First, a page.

CHRIS PATTEN: No it's -

DAVID FROST: That would, that would have to have UN -

CHRIS PATTEN: - and you know there are EU troops in Afghanistan at the moment, there were EU troops in the Gulf War.

DAVID FROST: And what the Tories, Chris, this particular conference. You must have been somewhat, not befuddled but anyway, by the fact that suddenly the government of John Major emerged as a sort of villain in IDS's speeches and so on, and apparently responsible for people thinking of the Tories as the nasty party and so on. Was that, was that the right way to go about your predecessors?

CHRIS PATTEN: I don't think it's very sensible to base your appeal to the electorate of the future on rubbishing what the last Conservative government did. I think that much of the present government's economic success in its first four years was based on simply continuing the successful policies which had been pursued by Kenneth Clarke. And I don't think either that it was very sensible to wave around your head your consistent bravado as a rebel against the Major government. As Winston Churchill said, the problem about political suicides is you live to regret them, and that is what's happened, I think, over the Conservative Party's very successful but lamentable political suicide of the 1990s.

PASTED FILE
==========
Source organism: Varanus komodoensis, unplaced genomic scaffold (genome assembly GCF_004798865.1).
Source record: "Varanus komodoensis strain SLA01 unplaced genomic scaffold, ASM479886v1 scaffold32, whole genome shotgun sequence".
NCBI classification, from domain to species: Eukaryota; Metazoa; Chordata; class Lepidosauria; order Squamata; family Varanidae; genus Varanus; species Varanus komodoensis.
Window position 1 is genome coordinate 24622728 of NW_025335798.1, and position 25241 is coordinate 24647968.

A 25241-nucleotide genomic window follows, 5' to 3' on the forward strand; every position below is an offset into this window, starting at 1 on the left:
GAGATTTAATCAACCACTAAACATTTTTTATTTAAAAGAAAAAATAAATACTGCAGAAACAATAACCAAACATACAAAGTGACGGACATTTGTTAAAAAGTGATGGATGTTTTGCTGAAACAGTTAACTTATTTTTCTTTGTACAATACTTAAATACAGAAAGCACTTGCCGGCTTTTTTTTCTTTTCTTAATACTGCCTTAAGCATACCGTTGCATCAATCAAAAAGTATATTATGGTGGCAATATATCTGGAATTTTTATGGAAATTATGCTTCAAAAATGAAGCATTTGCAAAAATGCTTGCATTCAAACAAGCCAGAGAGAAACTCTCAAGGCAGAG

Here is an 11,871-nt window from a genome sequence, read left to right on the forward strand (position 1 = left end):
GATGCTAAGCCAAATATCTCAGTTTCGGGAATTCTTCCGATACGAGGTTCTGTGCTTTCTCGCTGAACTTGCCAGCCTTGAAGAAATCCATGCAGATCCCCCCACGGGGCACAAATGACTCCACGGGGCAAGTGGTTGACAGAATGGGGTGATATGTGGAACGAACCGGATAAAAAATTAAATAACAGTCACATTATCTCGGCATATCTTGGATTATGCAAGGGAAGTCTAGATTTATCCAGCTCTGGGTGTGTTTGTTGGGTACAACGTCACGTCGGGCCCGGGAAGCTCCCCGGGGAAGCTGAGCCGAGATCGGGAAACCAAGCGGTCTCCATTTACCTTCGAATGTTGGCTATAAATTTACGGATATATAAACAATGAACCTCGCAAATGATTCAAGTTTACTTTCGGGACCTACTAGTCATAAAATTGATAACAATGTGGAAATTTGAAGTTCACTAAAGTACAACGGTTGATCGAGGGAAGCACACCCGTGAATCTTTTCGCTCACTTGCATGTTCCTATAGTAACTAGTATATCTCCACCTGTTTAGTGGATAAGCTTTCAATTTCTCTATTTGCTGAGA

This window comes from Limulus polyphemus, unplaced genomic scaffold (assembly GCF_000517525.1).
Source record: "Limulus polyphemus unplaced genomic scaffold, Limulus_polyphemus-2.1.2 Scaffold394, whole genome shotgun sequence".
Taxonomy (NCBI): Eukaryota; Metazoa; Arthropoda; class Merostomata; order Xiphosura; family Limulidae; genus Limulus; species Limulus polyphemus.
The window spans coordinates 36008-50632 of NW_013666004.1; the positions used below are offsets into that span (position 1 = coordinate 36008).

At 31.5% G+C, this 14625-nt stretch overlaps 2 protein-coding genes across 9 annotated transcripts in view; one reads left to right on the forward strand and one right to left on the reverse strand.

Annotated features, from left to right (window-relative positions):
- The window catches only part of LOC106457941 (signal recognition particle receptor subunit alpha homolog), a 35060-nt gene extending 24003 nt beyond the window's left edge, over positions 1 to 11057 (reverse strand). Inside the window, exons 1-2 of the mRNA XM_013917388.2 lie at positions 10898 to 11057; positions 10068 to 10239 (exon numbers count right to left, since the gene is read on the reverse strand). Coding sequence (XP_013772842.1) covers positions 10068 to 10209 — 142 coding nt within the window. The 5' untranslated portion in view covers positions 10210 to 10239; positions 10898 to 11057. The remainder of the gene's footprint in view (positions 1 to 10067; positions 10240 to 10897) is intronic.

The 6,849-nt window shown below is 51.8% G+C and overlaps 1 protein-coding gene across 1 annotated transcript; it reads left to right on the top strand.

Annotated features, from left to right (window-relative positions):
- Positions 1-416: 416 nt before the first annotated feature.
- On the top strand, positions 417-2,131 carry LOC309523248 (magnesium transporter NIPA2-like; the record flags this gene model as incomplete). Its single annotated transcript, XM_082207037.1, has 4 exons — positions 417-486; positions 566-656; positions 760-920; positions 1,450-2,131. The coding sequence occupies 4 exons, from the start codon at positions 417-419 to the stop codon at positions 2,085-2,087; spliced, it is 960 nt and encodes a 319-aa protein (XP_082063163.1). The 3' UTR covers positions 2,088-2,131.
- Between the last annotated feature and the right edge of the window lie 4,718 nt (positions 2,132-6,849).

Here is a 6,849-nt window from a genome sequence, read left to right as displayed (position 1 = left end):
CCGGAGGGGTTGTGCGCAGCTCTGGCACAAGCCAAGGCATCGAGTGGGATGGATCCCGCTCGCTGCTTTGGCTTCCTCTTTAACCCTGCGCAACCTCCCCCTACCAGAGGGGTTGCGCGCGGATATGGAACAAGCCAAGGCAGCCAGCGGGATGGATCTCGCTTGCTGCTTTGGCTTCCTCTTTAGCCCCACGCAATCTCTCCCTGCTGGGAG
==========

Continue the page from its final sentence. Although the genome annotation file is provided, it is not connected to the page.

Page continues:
DAVID FROST: But at the same time, you don't want to run for leader ever, do you?

CHRIS PATTEN: No.

DAVID FROST: No. But you think that Ken Clarke's still got a shot?

CHRIS PATTEN: Well I hope that Iain Duncan Smith will be a successful leader of the opposition and in due course a successful prime minister, and I think that he would be more likely to accomplish those objectives if he was able now to do what Neil Kinnock frankly did in the early '80s, which was to gather round him on the front bench talent from the left, the right and the centre. The problem, I think, for the Conservative Party at the moment with very few members in the House of Commons, is it's not using their talents as well as it could.

DAVID FROST: Chris, it's always a delight to have you with us.

CHRIS PATTEN: Thank you very much.

INTERVIEW ENDS